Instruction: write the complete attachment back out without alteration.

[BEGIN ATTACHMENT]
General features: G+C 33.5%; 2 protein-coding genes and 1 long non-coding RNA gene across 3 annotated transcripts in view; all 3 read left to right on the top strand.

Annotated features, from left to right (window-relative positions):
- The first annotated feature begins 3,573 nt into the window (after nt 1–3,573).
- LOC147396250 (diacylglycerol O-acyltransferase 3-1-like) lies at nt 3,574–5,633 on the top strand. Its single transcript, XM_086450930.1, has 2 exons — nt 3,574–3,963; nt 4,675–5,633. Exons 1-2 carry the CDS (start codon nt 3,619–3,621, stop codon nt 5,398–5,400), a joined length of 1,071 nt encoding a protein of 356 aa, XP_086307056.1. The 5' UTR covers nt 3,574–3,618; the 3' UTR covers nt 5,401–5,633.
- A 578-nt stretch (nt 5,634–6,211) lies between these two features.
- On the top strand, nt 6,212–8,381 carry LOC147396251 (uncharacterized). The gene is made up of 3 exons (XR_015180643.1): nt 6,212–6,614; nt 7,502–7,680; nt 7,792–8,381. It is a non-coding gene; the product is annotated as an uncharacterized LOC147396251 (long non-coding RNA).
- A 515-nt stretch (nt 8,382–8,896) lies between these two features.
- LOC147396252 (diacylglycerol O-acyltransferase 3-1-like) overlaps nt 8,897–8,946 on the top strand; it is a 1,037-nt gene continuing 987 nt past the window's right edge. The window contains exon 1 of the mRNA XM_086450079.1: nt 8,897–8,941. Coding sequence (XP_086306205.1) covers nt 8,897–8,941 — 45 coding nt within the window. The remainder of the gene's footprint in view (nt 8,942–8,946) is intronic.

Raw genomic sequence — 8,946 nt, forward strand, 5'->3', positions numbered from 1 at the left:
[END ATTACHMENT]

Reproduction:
General features: G+C 33.5%; 2 protein-coding genes and 1 long non-coding RNA gene across 3 annotated transcripts in view; all 3 read left to right on the top strand.

Annotated features, from left to right (window-relative positions):
- The first annotated feature begins 3,573 nt into the window (after nt 1–3,573).
- LOC147396250 (diacylglycerol O-acyltransferase 3-1-like) lies at nt 3,574–5,633 on the top strand. Its single transcript, XM_086450930.1, has 2 exons — nt 3,574–3,963; nt 4,675–5,633. Exons 1-2 carry the CDS (start codon nt 3,619–3,621, stop codon nt 5,398–5,400), a joined length of 1,071 nt encoding a protein of 356 aa, XP_086307056.1. The 5' UTR covers nt 3,574–3,618; the 3' UTR covers nt 5,401–5,633.
- A 578-nt stretch (nt 5,634–6,211) lies between these two features.
- On the top strand, nt 6,212–8,381 carry LOC147396251 (uncharacterized). The gene is made up of 3 exons (XR_015180643.1): nt 6,212–6,614; nt 7,502–7,680; nt 7,792–8,381. It is a non-coding gene; the product is annotated as an uncharacterized LOC147396251 (long non-coding RNA).
- A 515-nt stretch (nt 8,382–8,896) lies between these two features.
- LOC147396252 (diacylglycerol O-acyltransferase 3-1-like) overlaps nt 8,897–8,946 on the top strand; it is a 1,037-nt gene continuing 987 nt past the window's right edge. The window contains exon 1 of the mRNA XM_086450079.1: nt 8,897–8,941. Coding sequence (XP_086306205.1) covers nt 8,897–8,941 — 45 coding nt within the window. The remainder of the gene's footprint in view (nt 8,942–8,946) is intronic.

Raw genomic sequence — 8,946 nt, forward strand, 5'->3', positions numbered from 1 at the left: